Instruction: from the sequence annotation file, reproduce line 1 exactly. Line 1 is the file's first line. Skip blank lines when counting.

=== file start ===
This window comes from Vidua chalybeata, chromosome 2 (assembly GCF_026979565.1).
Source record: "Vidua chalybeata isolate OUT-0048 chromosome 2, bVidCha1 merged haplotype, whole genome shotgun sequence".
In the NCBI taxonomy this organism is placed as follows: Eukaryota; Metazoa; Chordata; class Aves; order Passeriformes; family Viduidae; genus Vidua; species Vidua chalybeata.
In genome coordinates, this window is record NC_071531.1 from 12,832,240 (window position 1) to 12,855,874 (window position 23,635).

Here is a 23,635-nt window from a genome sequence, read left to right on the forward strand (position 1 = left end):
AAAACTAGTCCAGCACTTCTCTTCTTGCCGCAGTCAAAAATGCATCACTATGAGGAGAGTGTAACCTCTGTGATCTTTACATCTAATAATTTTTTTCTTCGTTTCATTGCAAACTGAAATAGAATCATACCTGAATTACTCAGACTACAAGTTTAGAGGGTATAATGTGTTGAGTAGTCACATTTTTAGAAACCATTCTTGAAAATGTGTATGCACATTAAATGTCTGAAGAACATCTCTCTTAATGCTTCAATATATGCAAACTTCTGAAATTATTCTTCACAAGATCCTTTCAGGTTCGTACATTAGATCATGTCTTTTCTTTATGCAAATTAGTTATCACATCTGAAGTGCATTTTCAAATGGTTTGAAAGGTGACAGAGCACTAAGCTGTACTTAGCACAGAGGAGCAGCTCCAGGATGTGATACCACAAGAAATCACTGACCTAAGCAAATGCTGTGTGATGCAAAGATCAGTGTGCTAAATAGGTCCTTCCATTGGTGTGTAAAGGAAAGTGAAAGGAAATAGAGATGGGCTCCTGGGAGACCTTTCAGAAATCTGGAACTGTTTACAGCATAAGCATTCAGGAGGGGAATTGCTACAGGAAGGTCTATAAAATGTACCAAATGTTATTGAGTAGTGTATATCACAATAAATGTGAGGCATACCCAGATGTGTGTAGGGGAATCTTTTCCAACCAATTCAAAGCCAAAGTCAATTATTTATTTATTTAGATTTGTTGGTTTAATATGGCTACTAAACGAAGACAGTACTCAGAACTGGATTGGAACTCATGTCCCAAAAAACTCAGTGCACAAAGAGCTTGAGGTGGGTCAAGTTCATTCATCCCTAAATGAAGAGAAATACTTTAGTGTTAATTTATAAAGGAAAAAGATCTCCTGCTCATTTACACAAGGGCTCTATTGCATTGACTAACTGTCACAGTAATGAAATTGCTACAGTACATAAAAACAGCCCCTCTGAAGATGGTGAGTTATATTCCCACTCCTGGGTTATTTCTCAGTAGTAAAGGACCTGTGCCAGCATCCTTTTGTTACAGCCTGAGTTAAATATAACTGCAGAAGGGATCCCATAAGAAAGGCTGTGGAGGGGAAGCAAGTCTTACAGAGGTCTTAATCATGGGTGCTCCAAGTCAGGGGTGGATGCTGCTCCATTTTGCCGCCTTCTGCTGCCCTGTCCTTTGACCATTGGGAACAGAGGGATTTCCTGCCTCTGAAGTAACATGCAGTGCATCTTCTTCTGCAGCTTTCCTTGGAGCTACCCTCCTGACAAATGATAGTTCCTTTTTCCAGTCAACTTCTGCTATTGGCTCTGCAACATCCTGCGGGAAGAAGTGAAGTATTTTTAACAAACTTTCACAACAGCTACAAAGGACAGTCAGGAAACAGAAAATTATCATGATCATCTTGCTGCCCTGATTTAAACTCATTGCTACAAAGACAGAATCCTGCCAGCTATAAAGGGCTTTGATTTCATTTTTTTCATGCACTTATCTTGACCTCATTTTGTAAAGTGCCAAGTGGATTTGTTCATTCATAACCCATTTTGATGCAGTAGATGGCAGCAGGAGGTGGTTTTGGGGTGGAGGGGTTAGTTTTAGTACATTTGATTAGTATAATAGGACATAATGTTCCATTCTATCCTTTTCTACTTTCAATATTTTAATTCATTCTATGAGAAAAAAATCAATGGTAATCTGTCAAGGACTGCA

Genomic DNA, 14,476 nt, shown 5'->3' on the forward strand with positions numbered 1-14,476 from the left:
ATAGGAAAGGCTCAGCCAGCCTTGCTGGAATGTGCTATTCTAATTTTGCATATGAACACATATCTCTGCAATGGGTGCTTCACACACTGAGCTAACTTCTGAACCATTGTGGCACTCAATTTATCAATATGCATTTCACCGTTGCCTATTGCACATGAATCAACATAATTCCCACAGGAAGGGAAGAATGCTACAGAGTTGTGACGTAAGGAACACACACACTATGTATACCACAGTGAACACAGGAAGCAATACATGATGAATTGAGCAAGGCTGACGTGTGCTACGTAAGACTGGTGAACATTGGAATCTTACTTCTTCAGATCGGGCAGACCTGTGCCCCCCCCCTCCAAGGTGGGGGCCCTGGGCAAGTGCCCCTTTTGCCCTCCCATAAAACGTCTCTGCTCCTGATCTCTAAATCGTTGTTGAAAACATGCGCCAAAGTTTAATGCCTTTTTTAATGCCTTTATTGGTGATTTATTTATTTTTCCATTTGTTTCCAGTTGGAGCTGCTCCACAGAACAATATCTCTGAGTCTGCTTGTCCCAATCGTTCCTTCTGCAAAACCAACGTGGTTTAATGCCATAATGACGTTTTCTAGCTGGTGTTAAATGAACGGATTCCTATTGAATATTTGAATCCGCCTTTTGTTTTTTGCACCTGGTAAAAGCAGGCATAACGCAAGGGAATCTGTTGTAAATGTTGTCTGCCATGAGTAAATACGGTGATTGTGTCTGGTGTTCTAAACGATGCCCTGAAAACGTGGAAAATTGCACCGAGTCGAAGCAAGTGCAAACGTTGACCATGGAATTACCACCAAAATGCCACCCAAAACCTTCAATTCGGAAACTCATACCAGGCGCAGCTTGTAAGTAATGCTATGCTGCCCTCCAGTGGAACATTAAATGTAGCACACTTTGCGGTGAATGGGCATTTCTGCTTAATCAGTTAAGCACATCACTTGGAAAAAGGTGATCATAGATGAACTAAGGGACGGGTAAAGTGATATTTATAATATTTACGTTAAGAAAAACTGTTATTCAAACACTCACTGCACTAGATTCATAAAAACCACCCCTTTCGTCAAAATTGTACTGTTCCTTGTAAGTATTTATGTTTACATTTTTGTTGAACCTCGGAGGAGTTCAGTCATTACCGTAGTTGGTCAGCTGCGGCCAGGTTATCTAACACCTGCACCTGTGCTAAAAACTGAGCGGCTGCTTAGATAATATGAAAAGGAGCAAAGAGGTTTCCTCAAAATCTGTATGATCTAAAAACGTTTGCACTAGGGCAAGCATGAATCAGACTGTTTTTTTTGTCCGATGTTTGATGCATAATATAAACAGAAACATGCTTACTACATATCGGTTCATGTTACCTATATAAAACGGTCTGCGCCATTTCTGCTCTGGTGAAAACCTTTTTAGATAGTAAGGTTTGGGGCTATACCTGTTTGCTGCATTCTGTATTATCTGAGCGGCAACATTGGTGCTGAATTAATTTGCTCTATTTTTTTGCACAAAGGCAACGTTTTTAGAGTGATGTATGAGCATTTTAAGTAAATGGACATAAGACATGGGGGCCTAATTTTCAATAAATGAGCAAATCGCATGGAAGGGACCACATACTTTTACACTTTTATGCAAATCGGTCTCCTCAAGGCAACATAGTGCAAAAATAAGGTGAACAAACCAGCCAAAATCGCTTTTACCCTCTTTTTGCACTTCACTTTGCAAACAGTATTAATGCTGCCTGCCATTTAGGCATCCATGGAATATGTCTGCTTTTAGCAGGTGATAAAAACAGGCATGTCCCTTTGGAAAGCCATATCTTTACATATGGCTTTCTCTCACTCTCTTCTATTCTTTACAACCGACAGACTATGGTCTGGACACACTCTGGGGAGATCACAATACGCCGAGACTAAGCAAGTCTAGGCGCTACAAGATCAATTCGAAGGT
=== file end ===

This window comes from Vidua chalybeata, chromosome 2 (assembly GCF_026979565.1).